The beer can thrown as Baltimore Orioles outfielder Hyun Soo Kim was about to make a catch with the score tied in the American League wild card game against the Toronto Blue Jays Tuesday evening in Toronto, along with alleged racial slurs thrown at Kim and another Orioles player, Adam Jones, illustrated that an entire crowd shouldn’t be condemned.
Orioles manager Buck Showalter said as much afterwards.
“I don’t like it. Nobody likes it. I’m sure the Toronto Blue Jays don’t like it,” he said. “It’s tough when you have that many people in the ballpark and one person does something that reflects poorly on all of them. It can happen in any ballpark. I don’t like anything that puts our guys in harm’s way, just like (Blue Jays’ skipper John Gibbons) wouldn’t at our place.”
The same holds true for the just-concluded Ryder Cup, where criticism of fan behaviour at Hazeltine often seemed blanket, instead of focused on the guilty parties. The majority seemed to be taking the heat, even if fans and players were admirably making efforts to point out overly-rowdy individuals.
There were detestable things said to European players on the weekend, but as Orioles players said after the Blue Jays won on Tuesday, you get used to that in baseball. The same holds true at a high-profile golf event such as the Ryder Cup, where passion and patriotism is promoted going in. We can’t be upset when it actually happens.
However, the beer can incident conceivably could have been deadly and took bad behaviour to a new level of low, just as some incidents did at the Ryder Cup, but those are the people you concern yourself with, not a crowd that’s loud.
In baseball’s case, the obvious question that needs to be addressed is why beer is being allowed in cans in the stadium. The distribution of alcohol throughout the day at the Ryder Cup is something that should be considered as well, assuming a thorough post-event evaluation is held.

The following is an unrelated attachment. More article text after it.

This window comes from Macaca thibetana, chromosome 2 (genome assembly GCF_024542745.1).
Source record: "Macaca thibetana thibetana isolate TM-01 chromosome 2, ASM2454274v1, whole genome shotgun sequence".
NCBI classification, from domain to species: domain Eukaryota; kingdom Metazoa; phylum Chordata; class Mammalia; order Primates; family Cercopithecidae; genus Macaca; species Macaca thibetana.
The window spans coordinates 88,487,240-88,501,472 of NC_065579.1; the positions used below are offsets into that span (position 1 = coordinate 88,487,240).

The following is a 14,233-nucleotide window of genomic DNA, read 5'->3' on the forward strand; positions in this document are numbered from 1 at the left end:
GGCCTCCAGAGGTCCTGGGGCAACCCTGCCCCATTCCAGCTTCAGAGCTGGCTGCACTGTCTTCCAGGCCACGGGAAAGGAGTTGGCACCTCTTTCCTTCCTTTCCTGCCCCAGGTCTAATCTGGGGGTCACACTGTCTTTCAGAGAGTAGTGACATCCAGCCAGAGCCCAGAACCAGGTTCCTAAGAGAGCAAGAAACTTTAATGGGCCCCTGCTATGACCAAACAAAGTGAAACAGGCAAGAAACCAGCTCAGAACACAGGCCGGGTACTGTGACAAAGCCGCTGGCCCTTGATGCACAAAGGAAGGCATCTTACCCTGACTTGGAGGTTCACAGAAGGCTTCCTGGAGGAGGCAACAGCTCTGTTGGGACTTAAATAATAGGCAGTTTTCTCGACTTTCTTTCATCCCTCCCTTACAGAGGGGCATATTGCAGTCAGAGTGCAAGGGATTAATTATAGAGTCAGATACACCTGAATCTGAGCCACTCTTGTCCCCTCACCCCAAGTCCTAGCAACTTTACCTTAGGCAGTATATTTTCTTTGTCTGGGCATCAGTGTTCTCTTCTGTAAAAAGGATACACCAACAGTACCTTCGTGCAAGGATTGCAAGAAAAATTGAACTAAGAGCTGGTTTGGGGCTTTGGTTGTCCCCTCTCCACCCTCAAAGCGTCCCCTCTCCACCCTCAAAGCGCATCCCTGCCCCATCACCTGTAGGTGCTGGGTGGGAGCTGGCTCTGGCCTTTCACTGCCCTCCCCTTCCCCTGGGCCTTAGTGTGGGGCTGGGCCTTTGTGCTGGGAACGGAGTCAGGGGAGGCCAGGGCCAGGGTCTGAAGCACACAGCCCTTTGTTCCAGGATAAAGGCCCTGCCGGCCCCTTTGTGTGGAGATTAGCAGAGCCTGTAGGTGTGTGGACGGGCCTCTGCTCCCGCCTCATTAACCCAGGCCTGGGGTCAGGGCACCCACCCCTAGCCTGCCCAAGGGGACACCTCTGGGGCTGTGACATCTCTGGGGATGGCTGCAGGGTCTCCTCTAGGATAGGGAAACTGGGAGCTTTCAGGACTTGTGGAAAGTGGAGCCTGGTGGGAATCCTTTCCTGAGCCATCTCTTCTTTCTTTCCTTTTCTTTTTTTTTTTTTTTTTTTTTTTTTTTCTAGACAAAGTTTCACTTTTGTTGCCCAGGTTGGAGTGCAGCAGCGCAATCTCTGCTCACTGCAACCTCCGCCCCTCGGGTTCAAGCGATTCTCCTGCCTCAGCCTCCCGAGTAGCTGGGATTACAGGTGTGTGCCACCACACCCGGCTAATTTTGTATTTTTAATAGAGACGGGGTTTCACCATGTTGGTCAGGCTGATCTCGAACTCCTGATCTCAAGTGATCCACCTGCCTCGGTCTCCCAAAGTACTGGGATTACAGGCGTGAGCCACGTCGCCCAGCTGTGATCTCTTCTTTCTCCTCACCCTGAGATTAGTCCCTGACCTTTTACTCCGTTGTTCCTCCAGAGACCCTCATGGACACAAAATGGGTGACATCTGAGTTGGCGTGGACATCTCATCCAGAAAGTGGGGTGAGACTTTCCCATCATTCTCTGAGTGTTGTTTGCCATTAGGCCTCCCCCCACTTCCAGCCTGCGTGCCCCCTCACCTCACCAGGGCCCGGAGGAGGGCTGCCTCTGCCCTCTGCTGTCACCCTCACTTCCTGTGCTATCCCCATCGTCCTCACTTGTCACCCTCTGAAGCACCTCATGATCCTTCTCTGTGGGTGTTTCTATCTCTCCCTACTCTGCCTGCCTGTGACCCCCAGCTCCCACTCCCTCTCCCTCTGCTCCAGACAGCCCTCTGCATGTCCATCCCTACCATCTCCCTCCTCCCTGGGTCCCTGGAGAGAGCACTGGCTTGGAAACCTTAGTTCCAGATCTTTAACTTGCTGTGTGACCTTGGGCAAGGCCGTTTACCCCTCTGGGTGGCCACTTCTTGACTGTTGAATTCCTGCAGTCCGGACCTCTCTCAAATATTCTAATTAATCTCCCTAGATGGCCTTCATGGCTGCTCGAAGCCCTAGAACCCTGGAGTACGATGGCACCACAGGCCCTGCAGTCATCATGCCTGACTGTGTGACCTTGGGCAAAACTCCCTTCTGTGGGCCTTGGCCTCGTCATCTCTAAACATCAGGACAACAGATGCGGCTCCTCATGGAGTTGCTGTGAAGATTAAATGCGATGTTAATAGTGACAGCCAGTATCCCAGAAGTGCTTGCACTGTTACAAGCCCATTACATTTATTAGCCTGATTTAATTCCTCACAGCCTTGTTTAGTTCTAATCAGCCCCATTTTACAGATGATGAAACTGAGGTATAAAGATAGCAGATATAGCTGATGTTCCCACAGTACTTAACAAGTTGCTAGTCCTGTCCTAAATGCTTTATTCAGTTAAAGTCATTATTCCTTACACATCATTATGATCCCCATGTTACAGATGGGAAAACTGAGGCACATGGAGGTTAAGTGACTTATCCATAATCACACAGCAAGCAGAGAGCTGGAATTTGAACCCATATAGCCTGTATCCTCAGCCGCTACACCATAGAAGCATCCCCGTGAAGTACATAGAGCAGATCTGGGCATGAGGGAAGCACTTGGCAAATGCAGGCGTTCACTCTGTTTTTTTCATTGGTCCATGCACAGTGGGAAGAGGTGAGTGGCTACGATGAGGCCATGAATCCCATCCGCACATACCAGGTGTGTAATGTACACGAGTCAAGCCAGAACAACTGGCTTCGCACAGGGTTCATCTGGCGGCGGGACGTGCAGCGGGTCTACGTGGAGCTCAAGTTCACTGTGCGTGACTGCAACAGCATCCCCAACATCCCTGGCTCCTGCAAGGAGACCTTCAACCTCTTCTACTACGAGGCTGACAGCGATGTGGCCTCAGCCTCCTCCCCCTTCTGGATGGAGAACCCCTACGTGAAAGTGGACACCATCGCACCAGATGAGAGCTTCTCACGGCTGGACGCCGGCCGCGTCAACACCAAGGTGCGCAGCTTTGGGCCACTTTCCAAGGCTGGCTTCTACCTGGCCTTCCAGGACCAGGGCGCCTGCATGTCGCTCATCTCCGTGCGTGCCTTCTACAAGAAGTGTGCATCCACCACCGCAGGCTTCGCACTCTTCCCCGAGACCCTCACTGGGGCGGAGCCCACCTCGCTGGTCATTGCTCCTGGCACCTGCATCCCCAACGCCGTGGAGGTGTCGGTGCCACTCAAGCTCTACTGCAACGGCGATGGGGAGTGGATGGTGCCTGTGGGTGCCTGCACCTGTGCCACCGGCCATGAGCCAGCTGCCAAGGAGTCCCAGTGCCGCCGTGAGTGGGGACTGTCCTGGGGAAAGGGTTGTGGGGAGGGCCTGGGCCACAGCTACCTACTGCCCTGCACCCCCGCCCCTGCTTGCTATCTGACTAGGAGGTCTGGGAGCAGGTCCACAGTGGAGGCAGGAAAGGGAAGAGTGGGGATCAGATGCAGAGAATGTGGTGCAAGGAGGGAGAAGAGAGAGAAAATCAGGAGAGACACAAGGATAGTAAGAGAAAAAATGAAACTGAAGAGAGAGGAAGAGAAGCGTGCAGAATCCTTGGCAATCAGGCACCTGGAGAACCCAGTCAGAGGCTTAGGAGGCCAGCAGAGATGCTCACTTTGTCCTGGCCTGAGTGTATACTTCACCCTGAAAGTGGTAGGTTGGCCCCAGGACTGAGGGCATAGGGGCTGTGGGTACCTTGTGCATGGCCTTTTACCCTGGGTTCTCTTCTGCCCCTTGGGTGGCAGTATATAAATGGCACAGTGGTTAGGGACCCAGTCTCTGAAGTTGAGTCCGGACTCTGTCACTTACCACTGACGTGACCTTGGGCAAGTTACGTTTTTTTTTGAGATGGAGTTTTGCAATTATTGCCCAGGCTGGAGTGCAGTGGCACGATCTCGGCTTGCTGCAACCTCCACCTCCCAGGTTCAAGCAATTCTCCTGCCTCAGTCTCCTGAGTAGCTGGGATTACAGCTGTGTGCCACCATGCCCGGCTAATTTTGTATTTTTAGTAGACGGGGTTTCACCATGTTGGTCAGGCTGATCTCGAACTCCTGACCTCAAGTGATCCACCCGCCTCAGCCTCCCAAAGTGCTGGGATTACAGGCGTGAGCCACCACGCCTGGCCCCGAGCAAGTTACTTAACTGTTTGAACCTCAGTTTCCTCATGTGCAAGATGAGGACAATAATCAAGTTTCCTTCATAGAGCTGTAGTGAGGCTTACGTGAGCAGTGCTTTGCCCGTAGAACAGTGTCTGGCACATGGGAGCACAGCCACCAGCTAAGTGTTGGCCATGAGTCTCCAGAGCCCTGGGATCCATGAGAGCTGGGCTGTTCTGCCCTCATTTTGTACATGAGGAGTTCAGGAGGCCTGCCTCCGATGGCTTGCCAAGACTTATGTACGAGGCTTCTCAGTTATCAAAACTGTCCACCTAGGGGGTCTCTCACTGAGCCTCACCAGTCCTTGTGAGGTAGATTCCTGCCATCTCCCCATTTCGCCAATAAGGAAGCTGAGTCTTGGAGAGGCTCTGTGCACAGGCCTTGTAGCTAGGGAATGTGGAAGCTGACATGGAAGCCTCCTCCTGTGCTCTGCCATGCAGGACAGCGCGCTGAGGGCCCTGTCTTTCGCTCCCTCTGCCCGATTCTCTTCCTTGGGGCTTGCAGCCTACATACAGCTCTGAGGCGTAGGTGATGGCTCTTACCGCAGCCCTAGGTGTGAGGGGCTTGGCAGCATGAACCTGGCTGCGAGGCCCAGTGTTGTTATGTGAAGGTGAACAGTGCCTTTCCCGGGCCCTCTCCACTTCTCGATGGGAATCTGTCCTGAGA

The Ryder Cup criticism often seemed more focused on golf etiquette, which many of the spectators coming through the gate may not be familiar with if they don’t play the game.
The way the Ryder Cup is promoted, a boisterous crowd is to be expected, especially with the home side coming into this one looking to turn around its recent losing record. Polite golf applause shouldn’t be expected, but agreed, there are limits.
What those limits are and how they will be enforced is something that organizers need to figure out, but if somebody who had fun at the Ryder Cup without crossing any line hears how badly the crowd in which he/she was a part of was loutish and boorish, that person may make a blanket assessment too.
And golf comes off as stuffy again, while losing somebody who might return for a tour event, or even try the game out.
.The cancellation of the Web .com Tour Championship and a Symetra Tour event drew attention to how golf might be affected by monster Hurricane Matthew, now bearing down on Florida, including headquarters for the PGA and LPGA Tours, TPC Sawgrass, Doral, the World Golf Hall of Fame,, the Orange County Convention Centre, home of the PGA Merchandise Show, just to name a few landmarks that could be affected and many of us know people with winter residences in the affected areas, depending on the path of Matthew … With the Web .com Tour Championship cancelled due to Matthew, Mackenzie Hughes of Dundas, Ont., and Brad Fritsch are the only Canadians moving on to the PGA Tour for the upcoming season. Hughes will start the season 28th on the tour priority list, with Fritsch 34th. Both won this year and were already assured of graduating via the regular season money list, but were looking to upgrade their status through the Web .com Tour Finals, which were cut from four events to three with the cancellation of the Tour Championship … Danny King of the Performance Academy of Magna in Aurora won the PGA of Ontario Player of the Year Championship that concluded Wednesday by one shot over Brian Hadley of the Thames Valley Golf Club in London. King finished at 10 under, including an opening day 63 on Tuesday … This week’s GNN Poll asks readers when it’s likely that the golf operation where they work will close for the season. The popular choice is still early November at 56 per cent, while 26 per cent said the second two weeks of October and 13 per cent responded the first two weeks of October. Another five per cent of respondents said they had already closed. You can still cast your vote on the GNN home page.